Andrew Critchlow: I think very much so, it is an oversupply of crude. You just have to look at OPEC’s own official figures. They are producing almost a million barrels a day – more than their quota allows for. And I think the fact that the Saudis are discounting their own contracts to Asia, they are talking to the European buyers, Iran and other Gulf states are now doing the same – I think that all points to this environment where you just have too much oil in the market.
Do you think that if Saudi Arabia pursues this policy, it will become a major game changer on the oil market?
Tariq Al-Rifai: Out of all the OPEC countries and out of all the major oil producers around the world they can bear a lower price of oil, other countries, such as Iran, can’t. But more importantly, I think that Saudi Arabia, as well as the OPEC, they are in control of the price of oil as much as the European Central Bank is in control of the European economy. I don’t think they are in control. I do think Saudi Arabia can sustain such a low oil price and I think that they might be interested at this time, but over the long term I don’t think that is sustainable.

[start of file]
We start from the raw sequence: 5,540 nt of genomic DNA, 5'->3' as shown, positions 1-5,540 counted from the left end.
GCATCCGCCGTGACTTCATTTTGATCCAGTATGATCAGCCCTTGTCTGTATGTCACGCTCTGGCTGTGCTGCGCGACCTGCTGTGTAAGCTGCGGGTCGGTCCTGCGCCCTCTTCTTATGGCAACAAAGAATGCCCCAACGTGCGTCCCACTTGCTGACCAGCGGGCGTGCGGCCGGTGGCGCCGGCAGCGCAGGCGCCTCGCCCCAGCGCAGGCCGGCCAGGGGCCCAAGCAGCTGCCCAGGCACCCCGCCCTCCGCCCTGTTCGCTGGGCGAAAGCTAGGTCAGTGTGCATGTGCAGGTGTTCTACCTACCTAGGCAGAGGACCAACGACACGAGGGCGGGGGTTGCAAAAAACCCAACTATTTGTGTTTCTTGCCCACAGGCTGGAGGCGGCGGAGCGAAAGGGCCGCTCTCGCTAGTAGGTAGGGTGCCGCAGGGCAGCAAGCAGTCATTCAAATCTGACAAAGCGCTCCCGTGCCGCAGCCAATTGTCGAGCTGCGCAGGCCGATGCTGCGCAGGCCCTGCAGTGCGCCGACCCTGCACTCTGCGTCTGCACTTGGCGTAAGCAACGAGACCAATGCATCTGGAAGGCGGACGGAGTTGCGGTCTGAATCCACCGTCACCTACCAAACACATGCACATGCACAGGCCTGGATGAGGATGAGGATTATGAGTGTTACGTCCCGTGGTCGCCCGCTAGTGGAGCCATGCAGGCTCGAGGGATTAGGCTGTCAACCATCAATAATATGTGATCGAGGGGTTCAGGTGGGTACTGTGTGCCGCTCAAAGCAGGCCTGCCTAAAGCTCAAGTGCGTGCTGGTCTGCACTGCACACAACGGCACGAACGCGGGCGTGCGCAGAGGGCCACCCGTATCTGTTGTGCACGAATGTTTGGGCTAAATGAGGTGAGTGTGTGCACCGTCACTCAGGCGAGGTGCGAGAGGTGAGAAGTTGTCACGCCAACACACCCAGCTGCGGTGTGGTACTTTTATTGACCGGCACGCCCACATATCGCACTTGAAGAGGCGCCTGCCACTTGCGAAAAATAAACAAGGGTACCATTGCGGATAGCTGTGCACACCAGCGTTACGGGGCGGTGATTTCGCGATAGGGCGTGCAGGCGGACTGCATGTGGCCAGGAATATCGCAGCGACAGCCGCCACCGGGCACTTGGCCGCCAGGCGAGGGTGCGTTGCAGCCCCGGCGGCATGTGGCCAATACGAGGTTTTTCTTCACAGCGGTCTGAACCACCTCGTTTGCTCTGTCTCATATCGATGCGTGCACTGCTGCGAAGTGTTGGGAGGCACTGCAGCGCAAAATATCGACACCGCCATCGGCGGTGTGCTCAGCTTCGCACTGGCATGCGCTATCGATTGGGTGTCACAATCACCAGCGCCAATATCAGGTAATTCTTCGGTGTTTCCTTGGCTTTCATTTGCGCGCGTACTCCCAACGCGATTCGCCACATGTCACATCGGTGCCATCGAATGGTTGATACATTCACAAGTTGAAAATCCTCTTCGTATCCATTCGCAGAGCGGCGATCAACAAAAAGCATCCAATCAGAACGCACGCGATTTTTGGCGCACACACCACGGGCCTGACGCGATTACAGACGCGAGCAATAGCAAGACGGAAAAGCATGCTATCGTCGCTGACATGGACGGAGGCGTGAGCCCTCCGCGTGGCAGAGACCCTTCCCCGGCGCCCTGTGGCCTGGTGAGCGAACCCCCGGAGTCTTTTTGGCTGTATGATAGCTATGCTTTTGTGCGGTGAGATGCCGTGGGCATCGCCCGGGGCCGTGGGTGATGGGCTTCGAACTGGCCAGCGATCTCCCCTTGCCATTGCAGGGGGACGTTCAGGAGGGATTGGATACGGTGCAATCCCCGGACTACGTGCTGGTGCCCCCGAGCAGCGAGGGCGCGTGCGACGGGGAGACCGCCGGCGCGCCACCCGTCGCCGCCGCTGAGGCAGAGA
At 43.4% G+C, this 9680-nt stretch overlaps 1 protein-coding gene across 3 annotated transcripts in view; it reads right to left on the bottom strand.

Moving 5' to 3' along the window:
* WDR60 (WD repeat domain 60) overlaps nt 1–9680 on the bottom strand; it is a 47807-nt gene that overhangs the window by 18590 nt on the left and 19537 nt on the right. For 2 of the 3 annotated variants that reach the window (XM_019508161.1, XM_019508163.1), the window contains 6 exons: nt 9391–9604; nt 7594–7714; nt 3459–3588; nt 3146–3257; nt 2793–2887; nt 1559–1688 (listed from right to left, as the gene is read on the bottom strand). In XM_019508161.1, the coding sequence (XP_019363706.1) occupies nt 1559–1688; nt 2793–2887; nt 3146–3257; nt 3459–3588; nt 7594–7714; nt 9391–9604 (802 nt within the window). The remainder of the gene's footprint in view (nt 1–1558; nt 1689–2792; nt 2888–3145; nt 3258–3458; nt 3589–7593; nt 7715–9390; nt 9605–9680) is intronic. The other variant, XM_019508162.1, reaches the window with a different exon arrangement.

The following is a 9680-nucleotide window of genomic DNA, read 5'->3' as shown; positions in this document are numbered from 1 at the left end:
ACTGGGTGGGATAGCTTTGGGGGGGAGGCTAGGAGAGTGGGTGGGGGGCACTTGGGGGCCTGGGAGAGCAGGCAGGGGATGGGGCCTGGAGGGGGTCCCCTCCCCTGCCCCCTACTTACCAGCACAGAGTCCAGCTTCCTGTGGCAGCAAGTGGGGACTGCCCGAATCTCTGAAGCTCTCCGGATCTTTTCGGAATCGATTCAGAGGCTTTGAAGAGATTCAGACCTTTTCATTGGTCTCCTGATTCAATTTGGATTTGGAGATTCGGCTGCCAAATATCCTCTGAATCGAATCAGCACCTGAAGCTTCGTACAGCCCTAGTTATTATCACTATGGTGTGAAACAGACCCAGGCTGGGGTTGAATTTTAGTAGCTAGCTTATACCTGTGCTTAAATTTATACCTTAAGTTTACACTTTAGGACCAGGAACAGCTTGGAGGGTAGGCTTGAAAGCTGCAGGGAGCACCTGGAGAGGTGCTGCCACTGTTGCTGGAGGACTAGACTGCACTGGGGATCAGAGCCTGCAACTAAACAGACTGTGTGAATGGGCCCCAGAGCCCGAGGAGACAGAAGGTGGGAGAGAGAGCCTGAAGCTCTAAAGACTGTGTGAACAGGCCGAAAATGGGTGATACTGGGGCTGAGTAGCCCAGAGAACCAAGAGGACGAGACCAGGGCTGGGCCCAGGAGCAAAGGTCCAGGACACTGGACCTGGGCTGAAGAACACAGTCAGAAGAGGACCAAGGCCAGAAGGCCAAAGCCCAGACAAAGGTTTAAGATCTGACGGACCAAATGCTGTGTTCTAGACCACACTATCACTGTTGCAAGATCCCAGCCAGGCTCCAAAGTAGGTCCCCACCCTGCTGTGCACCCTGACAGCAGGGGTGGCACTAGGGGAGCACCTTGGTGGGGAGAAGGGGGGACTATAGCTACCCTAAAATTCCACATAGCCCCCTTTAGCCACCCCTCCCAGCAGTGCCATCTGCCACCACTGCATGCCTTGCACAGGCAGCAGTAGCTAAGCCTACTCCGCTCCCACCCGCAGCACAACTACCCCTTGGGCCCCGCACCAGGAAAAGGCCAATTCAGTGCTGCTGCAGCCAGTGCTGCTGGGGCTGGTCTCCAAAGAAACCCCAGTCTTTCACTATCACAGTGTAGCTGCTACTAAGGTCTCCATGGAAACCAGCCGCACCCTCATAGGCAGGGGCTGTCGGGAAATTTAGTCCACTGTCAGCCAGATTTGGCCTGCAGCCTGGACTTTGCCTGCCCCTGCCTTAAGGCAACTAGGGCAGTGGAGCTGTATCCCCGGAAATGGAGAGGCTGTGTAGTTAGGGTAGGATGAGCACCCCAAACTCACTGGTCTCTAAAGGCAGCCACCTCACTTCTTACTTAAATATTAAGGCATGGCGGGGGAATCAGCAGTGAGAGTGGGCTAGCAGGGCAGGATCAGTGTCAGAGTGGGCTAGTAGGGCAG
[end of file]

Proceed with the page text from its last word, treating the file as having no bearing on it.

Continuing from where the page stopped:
I think Saudi Arabia has two motivations for wanting a low oil price. Number one is – they want to make Iran sweat a little bit. Number two – maybe they are a little bit envious of the US shale. The US shale production has really gone up significantly over the past 2 years alone. And if you look at the price of shale, shale is highly dependent on two things: number one – the price of oil being maintained well above $80 a barrel, and number two – the Wall Street banks continuing to finance their activities, because the US shale production requires a lot of resources to continuingly drill a well after a well, after a well. Looking at the price of brent, it is already down 2.5% or more. If it continues a downward spiral and oil will eventually be somewhere in the 70, you will see a lot of the shale players go out of business, or at least stop production.
What could stop the price of oil from falling?